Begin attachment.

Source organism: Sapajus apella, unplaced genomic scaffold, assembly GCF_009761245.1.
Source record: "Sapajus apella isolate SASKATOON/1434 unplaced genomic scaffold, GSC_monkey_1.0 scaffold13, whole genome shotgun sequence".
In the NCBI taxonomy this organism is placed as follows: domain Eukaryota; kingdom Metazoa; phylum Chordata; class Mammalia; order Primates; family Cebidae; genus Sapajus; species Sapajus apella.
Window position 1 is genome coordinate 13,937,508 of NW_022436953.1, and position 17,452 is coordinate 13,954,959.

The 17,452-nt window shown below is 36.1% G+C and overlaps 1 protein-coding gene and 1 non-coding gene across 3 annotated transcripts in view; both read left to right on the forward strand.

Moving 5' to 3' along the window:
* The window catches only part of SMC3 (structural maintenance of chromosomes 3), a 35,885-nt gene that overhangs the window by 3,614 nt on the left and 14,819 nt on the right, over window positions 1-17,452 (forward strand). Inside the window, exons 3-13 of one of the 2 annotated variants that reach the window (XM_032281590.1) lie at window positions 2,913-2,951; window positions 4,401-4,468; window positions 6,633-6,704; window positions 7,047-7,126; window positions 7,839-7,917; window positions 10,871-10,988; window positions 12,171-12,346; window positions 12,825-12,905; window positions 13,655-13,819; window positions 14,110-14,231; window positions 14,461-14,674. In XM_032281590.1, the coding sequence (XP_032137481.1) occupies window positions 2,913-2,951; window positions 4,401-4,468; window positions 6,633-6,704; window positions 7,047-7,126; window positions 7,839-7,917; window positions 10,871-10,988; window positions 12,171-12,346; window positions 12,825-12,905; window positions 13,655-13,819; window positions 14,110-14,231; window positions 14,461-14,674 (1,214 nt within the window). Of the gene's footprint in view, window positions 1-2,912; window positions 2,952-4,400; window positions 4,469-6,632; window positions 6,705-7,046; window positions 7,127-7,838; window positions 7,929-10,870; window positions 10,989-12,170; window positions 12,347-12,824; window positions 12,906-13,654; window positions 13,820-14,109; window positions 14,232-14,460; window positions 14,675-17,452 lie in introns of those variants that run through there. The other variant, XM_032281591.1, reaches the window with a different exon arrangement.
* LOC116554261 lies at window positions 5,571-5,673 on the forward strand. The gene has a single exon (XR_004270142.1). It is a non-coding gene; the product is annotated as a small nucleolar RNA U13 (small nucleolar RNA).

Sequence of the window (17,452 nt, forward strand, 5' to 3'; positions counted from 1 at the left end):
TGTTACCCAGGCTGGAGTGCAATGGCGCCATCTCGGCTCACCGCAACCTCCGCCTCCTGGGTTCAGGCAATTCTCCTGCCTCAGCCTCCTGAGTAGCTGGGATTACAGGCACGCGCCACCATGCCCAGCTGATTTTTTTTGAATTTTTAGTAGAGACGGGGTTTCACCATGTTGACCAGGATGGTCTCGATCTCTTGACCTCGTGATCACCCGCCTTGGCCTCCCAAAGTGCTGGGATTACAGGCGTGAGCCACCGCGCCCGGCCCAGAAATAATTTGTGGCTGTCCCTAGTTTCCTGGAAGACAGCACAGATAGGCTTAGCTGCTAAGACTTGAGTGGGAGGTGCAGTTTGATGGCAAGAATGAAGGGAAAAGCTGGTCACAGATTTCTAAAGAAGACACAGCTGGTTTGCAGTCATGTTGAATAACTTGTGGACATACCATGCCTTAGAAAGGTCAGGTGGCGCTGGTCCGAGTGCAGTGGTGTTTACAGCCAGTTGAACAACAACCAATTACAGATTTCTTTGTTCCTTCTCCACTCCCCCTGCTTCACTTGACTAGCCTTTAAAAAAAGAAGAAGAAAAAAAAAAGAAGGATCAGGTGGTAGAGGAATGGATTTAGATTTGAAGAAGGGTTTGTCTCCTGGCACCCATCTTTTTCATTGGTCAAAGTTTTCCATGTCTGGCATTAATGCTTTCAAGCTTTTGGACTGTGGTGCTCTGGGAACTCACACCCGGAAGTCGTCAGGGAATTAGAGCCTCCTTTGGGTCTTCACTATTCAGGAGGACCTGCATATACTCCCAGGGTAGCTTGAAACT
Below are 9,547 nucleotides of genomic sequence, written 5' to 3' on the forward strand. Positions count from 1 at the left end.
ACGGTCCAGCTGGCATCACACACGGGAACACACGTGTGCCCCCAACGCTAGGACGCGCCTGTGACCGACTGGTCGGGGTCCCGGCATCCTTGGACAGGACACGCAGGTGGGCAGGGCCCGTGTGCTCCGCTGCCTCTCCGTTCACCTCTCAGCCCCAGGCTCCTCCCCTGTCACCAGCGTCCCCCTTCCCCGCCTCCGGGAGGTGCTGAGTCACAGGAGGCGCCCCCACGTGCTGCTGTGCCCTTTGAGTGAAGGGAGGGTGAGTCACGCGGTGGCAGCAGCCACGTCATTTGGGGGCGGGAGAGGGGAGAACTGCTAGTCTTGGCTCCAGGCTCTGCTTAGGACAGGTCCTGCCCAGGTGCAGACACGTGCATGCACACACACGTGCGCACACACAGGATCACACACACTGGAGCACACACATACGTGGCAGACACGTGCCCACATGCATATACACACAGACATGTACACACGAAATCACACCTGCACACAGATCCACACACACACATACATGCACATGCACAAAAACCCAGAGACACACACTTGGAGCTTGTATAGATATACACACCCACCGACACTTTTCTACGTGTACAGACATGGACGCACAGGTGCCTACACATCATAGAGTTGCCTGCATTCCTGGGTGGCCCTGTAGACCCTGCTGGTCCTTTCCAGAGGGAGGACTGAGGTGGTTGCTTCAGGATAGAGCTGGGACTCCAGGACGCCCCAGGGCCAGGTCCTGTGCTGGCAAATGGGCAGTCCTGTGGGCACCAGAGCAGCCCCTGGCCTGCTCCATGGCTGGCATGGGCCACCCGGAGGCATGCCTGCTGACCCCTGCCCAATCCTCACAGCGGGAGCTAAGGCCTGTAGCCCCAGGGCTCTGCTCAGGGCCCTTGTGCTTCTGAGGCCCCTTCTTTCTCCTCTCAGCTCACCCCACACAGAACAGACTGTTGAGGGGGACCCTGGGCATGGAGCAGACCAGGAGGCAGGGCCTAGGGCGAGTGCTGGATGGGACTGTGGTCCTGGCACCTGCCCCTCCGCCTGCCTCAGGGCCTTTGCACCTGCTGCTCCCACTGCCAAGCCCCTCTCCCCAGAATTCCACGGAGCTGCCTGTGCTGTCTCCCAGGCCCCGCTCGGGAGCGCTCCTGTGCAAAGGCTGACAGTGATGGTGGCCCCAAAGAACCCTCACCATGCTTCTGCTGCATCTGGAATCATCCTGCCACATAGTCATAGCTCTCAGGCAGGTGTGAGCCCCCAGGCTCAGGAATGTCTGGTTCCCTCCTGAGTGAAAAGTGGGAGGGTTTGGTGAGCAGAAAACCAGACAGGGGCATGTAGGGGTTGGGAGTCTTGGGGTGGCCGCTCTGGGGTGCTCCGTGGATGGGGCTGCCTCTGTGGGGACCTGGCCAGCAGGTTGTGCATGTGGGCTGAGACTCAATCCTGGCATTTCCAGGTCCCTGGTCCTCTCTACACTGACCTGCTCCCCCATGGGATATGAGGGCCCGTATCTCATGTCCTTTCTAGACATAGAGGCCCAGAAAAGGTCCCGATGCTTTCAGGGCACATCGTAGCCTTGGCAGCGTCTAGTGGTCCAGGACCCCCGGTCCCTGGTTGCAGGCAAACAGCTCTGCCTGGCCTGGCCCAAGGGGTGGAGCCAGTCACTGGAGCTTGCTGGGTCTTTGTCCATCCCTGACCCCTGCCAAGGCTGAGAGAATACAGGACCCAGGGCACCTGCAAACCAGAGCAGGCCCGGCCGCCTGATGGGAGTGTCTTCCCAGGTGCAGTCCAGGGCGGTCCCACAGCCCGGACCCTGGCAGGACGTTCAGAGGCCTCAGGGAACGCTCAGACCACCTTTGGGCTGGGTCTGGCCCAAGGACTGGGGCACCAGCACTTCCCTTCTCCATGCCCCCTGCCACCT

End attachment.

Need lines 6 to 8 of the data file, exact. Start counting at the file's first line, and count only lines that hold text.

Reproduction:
Moving 5' to 3' along the window:
* The window catches only part of SMC3 (structural maintenance of chromosomes 3), a 35,885-nt gene that overhangs the window by 3,614 nt on the left and 14,819 nt on the right, over window positions 1-17,452 (forward strand). Inside the window, exons 3-13 of one of the 2 annotated variants that reach the window (XM_032281590.1) lie at window positions 2,913-2,951; window positions 4,401-4,468; window positions 6,633-6,704; window positions 7,047-7,126; window positions 7,839-7,917; window positions 10,871-10,988; window positions 12,171-12,346; window positions 12,825-12,905; window positions 13,655-13,819; window positions 14,110-14,231; window positions 14,461-14,674. In XM_032281590.1, the coding sequence (XP_032137481.1) occupies window positions 2,913-2,951; window positions 4,401-4,468; window positions 6,633-6,704; window positions 7,047-7,126; window positions 7,839-7,917; window positions 10,871-10,988; window positions 12,171-12,346; window positions 12,825-12,905; window positions 13,655-13,819; window positions 14,110-14,231; window positions 14,461-14,674 (1,214 nt within the window). Of the gene's footprint in view, window positions 1-2,912; window positions 2,952-4,400; window positions 4,469-6,632; window positions 6,705-7,046; window positions 7,127-7,838; window positions 7,929-10,870; window positions 10,989-12,170; window positions 12,347-12,824; window positions 12,906-13,654; window positions 13,820-14,109; window positions 14,232-14,460; window positions 14,675-17,452 lie in introns of those variants that run through there. The other variant, XM_032281591.1, reaches the window with a different exon arrangement.
* LOC116554261 lies at window positions 5,571-5,673 on the forward strand. The gene has a single exon (XR_004270142.1). It is a non-coding gene; the product is annotated as a small nucleolar RNA U13 (small nucleolar RNA).